FOX 13 News has partnered with the Utah Foundation for a series of reports asking "What would it take" to tackle some of Utah's biggest challenges. The Utah Foundation is a non-partisan, non-profit public policy think tank, click here to visit their website.
SALT LAKE CITY -- Utah schools have less money per student than any other state in the nation, including the District of Columbia.
What would it take to spend as much as the national average? The answer is daunting.
Utah’s K-12 public education system currently spends about $3.9 billion dollars a year. Divide that by our student population, and we’re spending about $6,206 dollars per year for each student. The national average is $10,608 per year per student, and catching up to that figure would cost Utah taxpayers $2.7 billion dollars more every year.
That would mean doubling the state income tax rate from 5 to 10 percent or doubling property taxes across the board.
Governor Gary Herbert’s education adviser, Tami Pyfer, says that is not going to happen, but there are steps that can lead Utah in what she considers the right direction.
Pyfer said: "It's a matter of priorities. What are our priorities?”
Pyfer wants the legislature to pass the governor’s education budget, which would send an extra $246 million to Utah schools, much of it to bolster a figure called the Weighted Pupil Unit, or WPU.
The WPU is significant because it distributes money to school districts based on student population, thus helping to even funding disparities between rich and poor districts. The WPU also allows districts the latitude to determine the use of the money themselves.
It would be the biggest new investment in Utah Schools since the Great Recession, but it would still leave Utah dead last in per-student spending.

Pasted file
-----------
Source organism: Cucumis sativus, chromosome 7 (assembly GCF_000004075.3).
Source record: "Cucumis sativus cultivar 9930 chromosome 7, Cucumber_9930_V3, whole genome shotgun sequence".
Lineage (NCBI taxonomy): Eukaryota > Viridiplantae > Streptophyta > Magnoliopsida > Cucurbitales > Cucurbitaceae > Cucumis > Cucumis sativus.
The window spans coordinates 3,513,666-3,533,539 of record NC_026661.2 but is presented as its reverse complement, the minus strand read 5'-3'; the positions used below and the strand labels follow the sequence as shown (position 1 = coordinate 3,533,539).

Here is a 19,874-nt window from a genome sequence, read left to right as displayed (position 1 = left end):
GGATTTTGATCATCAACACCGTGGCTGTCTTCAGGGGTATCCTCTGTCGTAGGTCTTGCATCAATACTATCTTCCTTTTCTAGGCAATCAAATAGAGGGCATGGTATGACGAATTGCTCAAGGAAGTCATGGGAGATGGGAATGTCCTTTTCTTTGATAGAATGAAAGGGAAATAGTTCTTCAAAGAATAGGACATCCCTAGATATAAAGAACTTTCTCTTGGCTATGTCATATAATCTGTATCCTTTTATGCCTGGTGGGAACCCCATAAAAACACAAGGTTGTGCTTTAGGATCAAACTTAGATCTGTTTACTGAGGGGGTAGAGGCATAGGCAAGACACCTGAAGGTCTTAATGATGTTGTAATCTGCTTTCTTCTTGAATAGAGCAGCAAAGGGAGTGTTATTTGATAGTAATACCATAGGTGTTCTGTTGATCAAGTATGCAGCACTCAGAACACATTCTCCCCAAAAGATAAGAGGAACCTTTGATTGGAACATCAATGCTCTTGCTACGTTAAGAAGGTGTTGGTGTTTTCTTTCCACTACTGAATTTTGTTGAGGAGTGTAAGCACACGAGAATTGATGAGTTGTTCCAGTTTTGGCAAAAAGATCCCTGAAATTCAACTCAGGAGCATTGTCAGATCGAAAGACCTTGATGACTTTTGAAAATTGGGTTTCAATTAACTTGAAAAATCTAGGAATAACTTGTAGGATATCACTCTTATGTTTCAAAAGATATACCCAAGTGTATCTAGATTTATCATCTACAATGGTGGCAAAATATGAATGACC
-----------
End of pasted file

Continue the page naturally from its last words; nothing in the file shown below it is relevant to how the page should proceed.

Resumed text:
Rep. Carol Spackman Moss, D-District 37, is a former teacher, and she said Utah should consider a gradual increase in the income tax.
“We're facing a real crisis right now in education and the future of Utah, the economy, our quality of life, the fabric of our society depends on an educated citizenry and we're not doing right by our students,” Moss said.
Moss points to a decision in 2008 to flatten Utah’s income tax to 5 percent across the board, when top rates used to be at 7 percent.
"That is now nearly half a billion dollars less revenue coming to education,” Moss said.
Moss’s idea would put Utah’s per student spending ahead of Idaho--allowing the Beehive State to bask in the glory of 50th place rather than 51st.
State School Board Vice Chair David Thomas would like to revisit two decisions from 1996.
Utah used to devote all of it’s income tax to public schools, but with the budget flush in the tech boom of the Clinton years, Utah voters decided to share income tax money with colleges and universities.
Thomas said that now equals about a half billion dollars no longer in public schools. At the same time, Utah froze property taxes instead of allowing them to increase with inflation.
"If you combine those two things, that’s a billion dollars,” Thomas said.
A billion dollars would push Utah into 48th place in student funding, ahead of Idaho, Oklahoma and Arizona.
In other words, Utah has a long way to go. But FOX13 News' partner in this report, the Utah Foundation’s Stephen Kroes, says the focus has to be long-term, and for now it’s enough to acknowledge the problem and start moving forward.
"What seems like the best strategy is frankly just avoiding the future tax cuts,” Kroes said.
Shawn Teigen of the Utah Foundation came to the FOX 13 News Studio Friday to discuss Thursday's report, see the video below for his comments.